N+, like its free to play flash predecessor N, is a simple but elegant platformer. The purpose of the game is to get to the exit while collecting as much gold in the room as you like. Obstacles include mines, laser turrets, and heat seeking missiles which make escape more complicated. The ninja is a good abstract avatar that anyone can project on to, and all of your abilities will be familiar to anyone who has played a 2-D platformer. What’s impressive about the game is how much playtime it extracts, given that it is a game in which all you can really do is jump. It instead relies on only a handful of obstacles and shifting goals to make a game that you always want to play just one more time. For the purposes of this post, I played N+ on the DS, which unfortunately means I’m just discussing the levels included with the game in single player mode. They took the servers down a while back for DS owners.
The game is fast paced and you can easily die a dozen times per level. Difficulty is a uniquely layered system because the game challenges you in three ways. The first is the challenge that evry player must complete: get to the exit. The second is for OCD players who want to collect every gold piece on the level. The third is the clock, which keeps tabs on how quickly you can beat the level and will kill you if it runs out. Off the top of my head, I’d say the first 30 levels (there are 156 by my count) were easy in terms of completing all three goals. The next 30 made collecting all of the gold pieces a bit trickier. After 30 or so levels like that, getting to the exit is tougher. The final levels eventually introduce the clock itself as a barrier. These are levels in which you are hauling ass just to open a gate and get out. After extended play, you can usually spot which of the three challenges that a level is focusing on trying to engage you with. For example, maybe the exit will only require a little careful footwork and hiding behind cover, but the gold is right next to the laser turrets. Or the gold is generally all along your path to the exit, but there are dozens of robots blocking the exit. Or you just have one minute to win. The more challenging levels can take a lot of practice to beat because often you have to figure out the precise sequence of jumps and wall slides needed to win. It’s not unheard of to practice the tougher levels for an hour or two individually before beating them.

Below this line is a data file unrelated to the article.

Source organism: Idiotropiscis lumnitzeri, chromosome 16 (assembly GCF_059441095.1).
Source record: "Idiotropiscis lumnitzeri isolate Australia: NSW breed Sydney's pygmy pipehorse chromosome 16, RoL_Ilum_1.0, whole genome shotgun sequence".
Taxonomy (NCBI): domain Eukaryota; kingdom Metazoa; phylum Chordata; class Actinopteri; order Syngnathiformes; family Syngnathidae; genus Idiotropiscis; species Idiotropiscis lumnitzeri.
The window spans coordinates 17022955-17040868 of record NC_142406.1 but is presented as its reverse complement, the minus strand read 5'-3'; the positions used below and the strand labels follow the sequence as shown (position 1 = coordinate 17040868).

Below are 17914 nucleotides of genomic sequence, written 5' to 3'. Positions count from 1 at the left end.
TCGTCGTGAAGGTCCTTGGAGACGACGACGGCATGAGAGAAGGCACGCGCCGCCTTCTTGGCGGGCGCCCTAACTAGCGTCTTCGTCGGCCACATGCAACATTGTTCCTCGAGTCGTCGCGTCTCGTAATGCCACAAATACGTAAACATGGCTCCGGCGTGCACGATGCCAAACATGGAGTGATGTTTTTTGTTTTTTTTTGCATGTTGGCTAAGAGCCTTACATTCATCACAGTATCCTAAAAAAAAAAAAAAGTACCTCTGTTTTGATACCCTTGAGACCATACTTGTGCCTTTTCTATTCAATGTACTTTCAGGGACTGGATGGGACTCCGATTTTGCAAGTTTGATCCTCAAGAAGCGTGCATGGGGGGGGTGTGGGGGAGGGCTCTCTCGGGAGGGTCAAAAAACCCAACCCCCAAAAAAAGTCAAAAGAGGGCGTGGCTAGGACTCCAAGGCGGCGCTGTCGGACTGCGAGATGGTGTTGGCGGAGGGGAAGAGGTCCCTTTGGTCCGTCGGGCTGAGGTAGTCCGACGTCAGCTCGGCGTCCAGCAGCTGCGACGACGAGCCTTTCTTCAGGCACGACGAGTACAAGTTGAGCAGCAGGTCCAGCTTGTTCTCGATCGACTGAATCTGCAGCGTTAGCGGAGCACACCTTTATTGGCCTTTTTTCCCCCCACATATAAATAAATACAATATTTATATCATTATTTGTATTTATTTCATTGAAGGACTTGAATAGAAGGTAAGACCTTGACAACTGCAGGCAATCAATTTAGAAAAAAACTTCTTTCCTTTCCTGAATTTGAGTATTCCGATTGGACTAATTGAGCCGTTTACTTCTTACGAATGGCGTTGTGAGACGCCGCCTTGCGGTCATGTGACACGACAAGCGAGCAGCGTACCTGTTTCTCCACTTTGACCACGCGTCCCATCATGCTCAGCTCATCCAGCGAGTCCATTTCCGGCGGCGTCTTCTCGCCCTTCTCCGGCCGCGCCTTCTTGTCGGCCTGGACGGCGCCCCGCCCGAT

This is a perfect set up to avoid what Taekwan Kim describes as overly invalidating consequences. His idea is that whenever you play a game you are forming theories about how the design works. When you beat the game, doing so satisfies your ego because it validates your ideas. When you lose, it means that you don’t understand how to play just yet. This often feels insulting and will result in the player quitting the game, smashing their controller, or explaining how the game is a stupid piece of crap. Kim explains, “The longer that the player has avoided acknowledging invalidation, the more he has to lose when he finally does, thus the more he will refuse to give it up. Not only would admitting to error invalidate the player’s current position, but it would invalidate everything causing and preceding that position, from his time investment to his fundamental understanding of and skill in the game (and the totality and weight of this at this point will feel as heavy as the player’s worldview). The only recourse for many will then be to bludgeon onward and insist on one’s validity” (“Validation Theory”, Gamasutra, 9 June 2010).
This is a really tough problem to fix in a game because you really can’t predict what weird crap people are going to do. N+ perfectly resolves the issue because you die too quickly to ever invest in a particular strategy. You know that you’re doing something right in a level if there aren’t little bits of ninja scattered everywhere. It’s what helps turn the game into something that you play repeatedly even if you die because you’re puzzling out the correct sequence of moves, making death an intrinsic part of play and also one that feels rewarding.